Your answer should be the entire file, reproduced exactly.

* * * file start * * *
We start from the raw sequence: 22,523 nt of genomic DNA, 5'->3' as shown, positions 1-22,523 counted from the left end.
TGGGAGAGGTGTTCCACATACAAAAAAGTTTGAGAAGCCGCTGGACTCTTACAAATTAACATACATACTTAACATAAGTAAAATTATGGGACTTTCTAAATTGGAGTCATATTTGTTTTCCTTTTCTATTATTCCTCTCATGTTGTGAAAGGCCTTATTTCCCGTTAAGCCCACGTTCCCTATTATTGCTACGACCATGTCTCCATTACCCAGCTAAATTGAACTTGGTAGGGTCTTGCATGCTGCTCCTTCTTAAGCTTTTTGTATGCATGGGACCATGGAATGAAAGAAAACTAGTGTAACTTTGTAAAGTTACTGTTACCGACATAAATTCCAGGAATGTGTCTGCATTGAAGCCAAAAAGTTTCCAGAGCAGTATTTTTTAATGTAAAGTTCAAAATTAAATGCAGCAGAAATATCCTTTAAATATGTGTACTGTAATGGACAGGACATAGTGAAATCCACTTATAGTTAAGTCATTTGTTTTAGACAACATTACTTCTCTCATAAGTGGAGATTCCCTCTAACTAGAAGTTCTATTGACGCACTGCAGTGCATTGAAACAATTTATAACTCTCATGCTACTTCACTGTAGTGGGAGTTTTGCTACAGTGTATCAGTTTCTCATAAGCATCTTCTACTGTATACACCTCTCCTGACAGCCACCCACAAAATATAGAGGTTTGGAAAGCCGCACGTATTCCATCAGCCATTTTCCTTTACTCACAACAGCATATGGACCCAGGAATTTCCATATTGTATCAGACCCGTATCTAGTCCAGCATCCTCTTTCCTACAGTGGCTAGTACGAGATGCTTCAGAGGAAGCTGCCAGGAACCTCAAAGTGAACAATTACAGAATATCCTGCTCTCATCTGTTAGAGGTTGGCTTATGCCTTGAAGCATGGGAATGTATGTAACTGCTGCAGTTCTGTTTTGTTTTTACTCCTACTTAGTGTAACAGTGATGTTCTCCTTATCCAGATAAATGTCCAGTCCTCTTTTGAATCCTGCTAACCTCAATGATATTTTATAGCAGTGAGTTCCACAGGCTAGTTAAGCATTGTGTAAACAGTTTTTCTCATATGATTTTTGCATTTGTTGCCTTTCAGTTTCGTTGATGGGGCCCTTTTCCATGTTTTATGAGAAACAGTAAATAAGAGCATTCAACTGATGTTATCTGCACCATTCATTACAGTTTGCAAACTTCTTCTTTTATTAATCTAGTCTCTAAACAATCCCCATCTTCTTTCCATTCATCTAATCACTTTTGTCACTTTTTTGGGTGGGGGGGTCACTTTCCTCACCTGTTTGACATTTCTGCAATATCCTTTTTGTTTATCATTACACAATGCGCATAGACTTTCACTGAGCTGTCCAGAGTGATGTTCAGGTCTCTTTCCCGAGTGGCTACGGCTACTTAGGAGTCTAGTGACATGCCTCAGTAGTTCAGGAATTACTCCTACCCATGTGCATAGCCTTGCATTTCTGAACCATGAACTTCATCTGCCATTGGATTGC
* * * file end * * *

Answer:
We start from the raw sequence: 22,523 nt of genomic DNA, 5'->3' as shown, positions 1-22,523 counted from the left end.
TGGGAGAGGTGTTCCACATACAAAAAAGTTTGAGAAGCCGCTGGACTCTTACAAATTAACATACATACTTAACATAAGTAAAATTATGGGACTTTCTAAATTGGAGTCATATTTGTTTTCCTTTTCTATTATTCCTCTCATGTTGTGAAAGGCCTTATTTCCCGTTAAGCCCACGTTCCCTATTATTGCTACGACCATGTCTCCATTACCCAGCTAAATTGAACTTGGTAGGGTCTTGCATGCTGCTCCTTCTTAAGCTTTTTGTATGCATGGGACCATGGAATGAAAGAAAACTAGTGTAACTTTGTAAAGTTACTGTTACCGACATAAATTCCAGGAATGTGTCTGCATTGAAGCCAAAAAGTTTCCAGAGCAGTATTTTTTAATGTAAAGTTCAAAATTAAATGCAGCAGAAATATCCTTTAAATATGTGTACTGTAATGGACAGGACATAGTGAAATCCACTTATAGTTAAGTCATTTGTTTTAGACAACATTACTTCTCTCATAAGTGGAGATTCCCTCTAACTAGAAGTTCTATTGACGCACTGCAGTGCATTGAAACAATTTATAACTCTCATGCTACTTCACTGTAGTGGGAGTTTTGCTACAGTGTATCAGTTTCTCATAAGCATCTTCTACTGTATACACCTCTCCTGACAGCCACCCACAAAATATAGAGGTTTGGAAAGCCGCACGTATTCCATCAGCCATTTTCCTTTACTCACAACAGCATATGGACCCAGGAATTTCCATATTGTATCAGACCCGTATCTAGTCCAGCATCCTCTTTCCTACAGTGGCTAGTACGAGATGCTTCAGAGGAAGCTGCCAGGAACCTCAAAGTGAACAATTACAGAATATCCTGCTCTCATCTGTTAGAGGTTGGCTTATGCCTTGAAGCATGGGAATGTATGTAACTGCTGCAGTTCTGTTTTGTTTTTACTCCTACTTAGTGTAACAGTGATGTTCTCCTTATCCAGATAAATGTCCAGTCCTCTTTTGAATCCTGCTAACCTCAATGATATTTTATAGCAGTGAGTTCCACAGGCTAGTTAAGCATTGTGTAAACAGTTTTTCTCATATGATTTTTGCATTTGTTGCCTTTCAGTTTCGTTGATGGGGCCCTTTTCCATGTTTTATGAGAAACAGTAAATAAGAGCATTCAACTGATGTTATCTGCACCATTCATTACAGTTTGCAAACTTCTTCTTTTATTAATCTAGTCTCTAAACAATCCCCATCTTCTTTCCATTCATCTAATCACTTTTGTCACTTTTTTGGGTGGGGGGGTCACTTTCCTCACCTGTTTGACATTTCTGCAATATCCTTTTTGTTTATCATTACACAATGCGCATAGACTTTCACTGAGCTGTCCAGAGTGATGTTCAGGTCTCTTTCCCGAGTGGCTACGGCTACTTAGGAGTCTAGTGACATGCCTCAGTAGTTCAGGAATTACTCCTACCCATGTGCATAGCCTTGCATTTCTGAACCATGAACTTCATCTGCCATTGGATTGC